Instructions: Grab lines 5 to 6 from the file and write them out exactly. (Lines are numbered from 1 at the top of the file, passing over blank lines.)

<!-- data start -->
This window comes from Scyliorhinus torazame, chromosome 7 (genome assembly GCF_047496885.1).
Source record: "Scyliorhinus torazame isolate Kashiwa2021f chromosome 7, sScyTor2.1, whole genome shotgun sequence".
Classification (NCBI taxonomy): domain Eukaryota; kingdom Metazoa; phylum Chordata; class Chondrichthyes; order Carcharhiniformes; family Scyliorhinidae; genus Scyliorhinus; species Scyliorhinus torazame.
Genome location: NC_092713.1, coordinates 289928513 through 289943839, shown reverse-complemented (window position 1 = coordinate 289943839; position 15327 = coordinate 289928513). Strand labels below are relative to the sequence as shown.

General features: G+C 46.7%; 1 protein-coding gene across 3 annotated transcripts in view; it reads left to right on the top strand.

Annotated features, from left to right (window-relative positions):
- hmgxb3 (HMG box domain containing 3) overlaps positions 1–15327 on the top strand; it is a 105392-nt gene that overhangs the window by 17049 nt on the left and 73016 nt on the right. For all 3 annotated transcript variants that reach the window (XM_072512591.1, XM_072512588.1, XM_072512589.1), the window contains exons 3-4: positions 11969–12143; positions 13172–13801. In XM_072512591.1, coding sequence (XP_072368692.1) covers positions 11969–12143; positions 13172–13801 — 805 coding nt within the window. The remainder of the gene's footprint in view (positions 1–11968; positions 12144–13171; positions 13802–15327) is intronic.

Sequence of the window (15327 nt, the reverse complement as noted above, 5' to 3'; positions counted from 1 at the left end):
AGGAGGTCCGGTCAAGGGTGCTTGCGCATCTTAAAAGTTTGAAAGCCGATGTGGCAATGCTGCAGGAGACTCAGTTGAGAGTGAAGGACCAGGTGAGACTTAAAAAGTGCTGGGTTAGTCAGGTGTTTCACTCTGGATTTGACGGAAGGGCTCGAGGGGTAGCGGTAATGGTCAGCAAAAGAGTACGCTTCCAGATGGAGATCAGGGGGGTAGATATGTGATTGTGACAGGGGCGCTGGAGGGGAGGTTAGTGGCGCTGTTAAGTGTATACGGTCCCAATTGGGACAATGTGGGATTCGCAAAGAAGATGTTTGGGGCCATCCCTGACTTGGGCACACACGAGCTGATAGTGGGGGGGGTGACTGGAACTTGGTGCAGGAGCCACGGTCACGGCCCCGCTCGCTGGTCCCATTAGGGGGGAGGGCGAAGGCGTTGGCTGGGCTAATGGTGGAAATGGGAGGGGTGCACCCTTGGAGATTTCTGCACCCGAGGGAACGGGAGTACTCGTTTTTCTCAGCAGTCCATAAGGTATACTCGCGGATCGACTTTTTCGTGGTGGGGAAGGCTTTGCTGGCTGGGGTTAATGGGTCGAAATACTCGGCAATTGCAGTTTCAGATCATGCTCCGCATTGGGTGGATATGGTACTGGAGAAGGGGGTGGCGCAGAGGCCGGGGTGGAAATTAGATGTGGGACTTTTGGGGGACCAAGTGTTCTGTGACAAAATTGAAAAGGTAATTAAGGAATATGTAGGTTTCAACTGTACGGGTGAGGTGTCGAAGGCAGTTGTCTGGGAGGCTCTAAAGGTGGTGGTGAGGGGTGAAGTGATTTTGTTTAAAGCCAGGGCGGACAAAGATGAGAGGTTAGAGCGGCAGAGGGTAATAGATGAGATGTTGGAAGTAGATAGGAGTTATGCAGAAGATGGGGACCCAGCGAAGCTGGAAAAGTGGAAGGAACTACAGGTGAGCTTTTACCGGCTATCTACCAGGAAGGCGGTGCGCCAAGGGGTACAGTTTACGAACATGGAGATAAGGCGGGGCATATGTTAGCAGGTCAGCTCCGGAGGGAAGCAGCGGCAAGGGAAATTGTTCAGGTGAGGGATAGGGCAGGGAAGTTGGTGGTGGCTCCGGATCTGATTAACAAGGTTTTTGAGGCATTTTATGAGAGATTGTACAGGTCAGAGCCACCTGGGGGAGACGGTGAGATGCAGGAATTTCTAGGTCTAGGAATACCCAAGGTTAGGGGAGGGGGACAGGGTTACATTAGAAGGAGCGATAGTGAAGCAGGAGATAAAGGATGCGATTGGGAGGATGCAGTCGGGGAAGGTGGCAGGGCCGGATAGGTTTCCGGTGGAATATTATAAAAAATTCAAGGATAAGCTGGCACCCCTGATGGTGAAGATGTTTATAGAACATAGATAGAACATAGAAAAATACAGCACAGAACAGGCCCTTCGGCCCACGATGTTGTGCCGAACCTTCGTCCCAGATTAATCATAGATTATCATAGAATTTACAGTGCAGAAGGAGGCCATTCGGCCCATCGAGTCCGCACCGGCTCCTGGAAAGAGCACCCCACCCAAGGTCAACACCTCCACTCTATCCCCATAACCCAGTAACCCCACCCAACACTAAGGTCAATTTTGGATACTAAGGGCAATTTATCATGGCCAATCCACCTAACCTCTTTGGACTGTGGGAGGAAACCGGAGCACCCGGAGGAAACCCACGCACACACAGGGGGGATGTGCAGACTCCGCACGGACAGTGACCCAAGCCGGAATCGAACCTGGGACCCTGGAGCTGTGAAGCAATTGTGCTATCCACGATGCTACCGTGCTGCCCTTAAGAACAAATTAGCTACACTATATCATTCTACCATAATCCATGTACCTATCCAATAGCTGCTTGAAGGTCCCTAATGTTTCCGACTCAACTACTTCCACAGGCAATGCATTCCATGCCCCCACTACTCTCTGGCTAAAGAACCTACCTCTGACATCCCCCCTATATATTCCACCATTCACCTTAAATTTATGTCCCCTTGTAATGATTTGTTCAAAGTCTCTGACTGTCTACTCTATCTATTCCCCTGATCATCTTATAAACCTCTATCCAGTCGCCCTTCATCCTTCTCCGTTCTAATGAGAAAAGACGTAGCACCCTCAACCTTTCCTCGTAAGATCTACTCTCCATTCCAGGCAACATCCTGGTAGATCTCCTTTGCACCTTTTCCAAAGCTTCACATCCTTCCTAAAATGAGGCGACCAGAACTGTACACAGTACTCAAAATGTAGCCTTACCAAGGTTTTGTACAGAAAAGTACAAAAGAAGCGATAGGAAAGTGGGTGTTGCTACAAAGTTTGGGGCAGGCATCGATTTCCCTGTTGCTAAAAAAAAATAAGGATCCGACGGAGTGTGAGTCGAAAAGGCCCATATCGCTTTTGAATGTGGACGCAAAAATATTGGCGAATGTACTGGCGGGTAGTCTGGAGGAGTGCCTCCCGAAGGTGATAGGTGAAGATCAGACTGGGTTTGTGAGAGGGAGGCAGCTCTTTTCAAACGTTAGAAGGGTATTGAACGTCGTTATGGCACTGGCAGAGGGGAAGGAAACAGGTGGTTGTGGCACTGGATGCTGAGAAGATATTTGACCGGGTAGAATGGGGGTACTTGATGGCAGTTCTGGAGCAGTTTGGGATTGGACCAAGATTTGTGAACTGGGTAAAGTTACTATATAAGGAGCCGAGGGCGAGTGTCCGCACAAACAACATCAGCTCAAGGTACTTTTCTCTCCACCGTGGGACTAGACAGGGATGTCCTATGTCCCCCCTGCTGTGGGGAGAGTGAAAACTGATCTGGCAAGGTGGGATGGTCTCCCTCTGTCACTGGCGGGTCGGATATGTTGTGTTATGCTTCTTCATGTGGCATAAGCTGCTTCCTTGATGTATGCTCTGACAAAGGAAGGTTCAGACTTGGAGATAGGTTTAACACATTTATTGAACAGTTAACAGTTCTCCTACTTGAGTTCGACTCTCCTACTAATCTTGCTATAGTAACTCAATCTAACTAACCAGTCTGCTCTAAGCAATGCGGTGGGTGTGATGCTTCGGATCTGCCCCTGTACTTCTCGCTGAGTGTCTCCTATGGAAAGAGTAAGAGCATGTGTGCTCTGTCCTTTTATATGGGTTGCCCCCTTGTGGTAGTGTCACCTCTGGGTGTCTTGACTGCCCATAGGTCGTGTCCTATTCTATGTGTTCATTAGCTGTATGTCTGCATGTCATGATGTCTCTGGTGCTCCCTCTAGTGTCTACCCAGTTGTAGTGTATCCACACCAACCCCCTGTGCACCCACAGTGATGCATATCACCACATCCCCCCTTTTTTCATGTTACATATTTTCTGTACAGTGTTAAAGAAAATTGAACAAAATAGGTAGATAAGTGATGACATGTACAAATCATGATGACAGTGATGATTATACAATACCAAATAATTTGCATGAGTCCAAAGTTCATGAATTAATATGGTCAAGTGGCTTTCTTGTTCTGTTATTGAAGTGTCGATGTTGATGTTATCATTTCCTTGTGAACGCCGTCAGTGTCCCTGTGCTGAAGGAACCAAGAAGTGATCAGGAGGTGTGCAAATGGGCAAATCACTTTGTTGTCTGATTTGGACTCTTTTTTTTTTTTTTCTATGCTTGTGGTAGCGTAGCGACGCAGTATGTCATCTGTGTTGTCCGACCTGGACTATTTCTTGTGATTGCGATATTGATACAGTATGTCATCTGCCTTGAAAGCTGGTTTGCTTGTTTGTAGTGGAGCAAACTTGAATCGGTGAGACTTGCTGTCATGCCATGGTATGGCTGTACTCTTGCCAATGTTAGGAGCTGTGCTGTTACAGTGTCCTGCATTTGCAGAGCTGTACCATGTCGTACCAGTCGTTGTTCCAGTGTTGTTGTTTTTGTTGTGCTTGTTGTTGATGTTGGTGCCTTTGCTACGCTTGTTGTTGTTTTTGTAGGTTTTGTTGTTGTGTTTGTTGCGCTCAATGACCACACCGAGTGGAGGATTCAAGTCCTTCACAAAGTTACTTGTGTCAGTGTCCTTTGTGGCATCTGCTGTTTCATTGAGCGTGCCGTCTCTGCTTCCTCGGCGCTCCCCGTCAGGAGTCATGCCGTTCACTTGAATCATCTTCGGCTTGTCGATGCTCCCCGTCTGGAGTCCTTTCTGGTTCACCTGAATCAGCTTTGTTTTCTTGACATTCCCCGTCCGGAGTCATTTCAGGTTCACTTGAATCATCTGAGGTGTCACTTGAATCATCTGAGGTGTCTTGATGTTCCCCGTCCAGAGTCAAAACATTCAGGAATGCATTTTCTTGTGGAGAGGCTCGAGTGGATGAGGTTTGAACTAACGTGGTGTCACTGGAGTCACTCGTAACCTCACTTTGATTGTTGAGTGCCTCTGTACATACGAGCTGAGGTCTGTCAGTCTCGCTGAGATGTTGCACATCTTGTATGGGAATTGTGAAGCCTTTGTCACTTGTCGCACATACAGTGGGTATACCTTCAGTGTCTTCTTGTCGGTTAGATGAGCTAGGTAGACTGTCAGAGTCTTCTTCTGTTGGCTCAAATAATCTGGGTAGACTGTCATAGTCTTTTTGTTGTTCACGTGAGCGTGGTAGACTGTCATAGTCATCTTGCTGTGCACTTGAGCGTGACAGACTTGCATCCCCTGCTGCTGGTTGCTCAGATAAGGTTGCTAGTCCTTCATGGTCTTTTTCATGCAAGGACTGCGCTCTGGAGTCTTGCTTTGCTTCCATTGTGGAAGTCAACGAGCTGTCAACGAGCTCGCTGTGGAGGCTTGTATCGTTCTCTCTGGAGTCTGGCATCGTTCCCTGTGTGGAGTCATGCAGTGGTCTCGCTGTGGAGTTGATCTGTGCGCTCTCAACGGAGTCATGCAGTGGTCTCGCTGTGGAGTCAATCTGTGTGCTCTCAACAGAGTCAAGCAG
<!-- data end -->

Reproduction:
General features: G+C 46.7%; 1 protein-coding gene across 3 annotated transcripts in view; it reads left to right on the top strand.

Annotated features, from left to right (window-relative positions):